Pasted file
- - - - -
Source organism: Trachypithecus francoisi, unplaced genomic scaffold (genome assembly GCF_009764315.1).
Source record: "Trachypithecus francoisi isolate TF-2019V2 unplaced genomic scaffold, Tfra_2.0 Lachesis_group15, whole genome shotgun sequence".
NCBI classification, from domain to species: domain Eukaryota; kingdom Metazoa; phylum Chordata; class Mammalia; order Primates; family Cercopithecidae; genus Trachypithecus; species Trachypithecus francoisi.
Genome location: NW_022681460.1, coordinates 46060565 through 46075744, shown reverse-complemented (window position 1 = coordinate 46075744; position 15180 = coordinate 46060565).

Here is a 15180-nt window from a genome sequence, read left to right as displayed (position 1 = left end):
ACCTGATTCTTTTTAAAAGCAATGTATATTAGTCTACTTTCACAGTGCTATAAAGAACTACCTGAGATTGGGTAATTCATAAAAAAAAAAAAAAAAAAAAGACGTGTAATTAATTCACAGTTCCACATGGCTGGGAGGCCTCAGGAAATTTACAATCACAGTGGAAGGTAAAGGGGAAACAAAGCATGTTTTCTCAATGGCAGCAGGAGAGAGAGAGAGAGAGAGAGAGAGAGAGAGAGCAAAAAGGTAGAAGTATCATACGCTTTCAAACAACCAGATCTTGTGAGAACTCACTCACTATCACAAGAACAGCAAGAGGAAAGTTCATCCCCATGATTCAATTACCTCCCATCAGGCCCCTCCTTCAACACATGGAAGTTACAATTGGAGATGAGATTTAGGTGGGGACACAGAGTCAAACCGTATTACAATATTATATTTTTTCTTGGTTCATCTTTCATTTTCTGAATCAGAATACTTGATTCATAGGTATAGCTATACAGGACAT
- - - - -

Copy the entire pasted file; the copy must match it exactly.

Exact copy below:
Source organism: Trachypithecus francoisi, unplaced genomic scaffold (genome assembly GCF_009764315.1).
Source record: "Trachypithecus francoisi isolate TF-2019V2 unplaced genomic scaffold, Tfra_2.0 Lachesis_group15, whole genome shotgun sequence".
NCBI classification, from domain to species: domain Eukaryota; kingdom Metazoa; phylum Chordata; class Mammalia; order Primates; family Cercopithecidae; genus Trachypithecus; species Trachypithecus francoisi.
Genome location: NW_022681460.1, coordinates 46060565 through 46075744, shown reverse-complemented (window position 1 = coordinate 46075744; position 15180 = coordinate 46060565).

Here is a 15180-nt window from a genome sequence, read left to right as displayed (position 1 = left end):
ACCTGATTCTTTTTAAAAGCAATGTATATTAGTCTACTTTCACAGTGCTATAAAGAACTACCTGAGATTGGGTAATTCATAAAAAAAAAAAAAAAAAAAAGACGTGTAATTAATTCACAGTTCCACATGGCTGGGAGGCCTCAGGAAATTTACAATCACAGTGGAAGGTAAAGGGGAAACAAAGCATGTTTTCTCAATGGCAGCAGGAGAGAGAGAGAGAGAGAGAGAGAGAGAGAGAGCAAAAAGGTAGAAGTATCATACGCTTTCAAACAACCAGATCTTGTGAGAACTCACTCACTATCACAAGAACAGCAAGAGGAAAGTTCATCCCCATGATTCAATTACCTCCCATCAGGCCCCTCCTTCAACACATGGAAGTTACAATTGGAGATGAGATTTAGGTGGGGACACAGAGTCAAACCGTATTACAATATTATATTTTTTCTTGGTTCATCTTTCATTTTCTGAATCAGAATACTTGATTCATAGGTATAGCTATACAGGACAT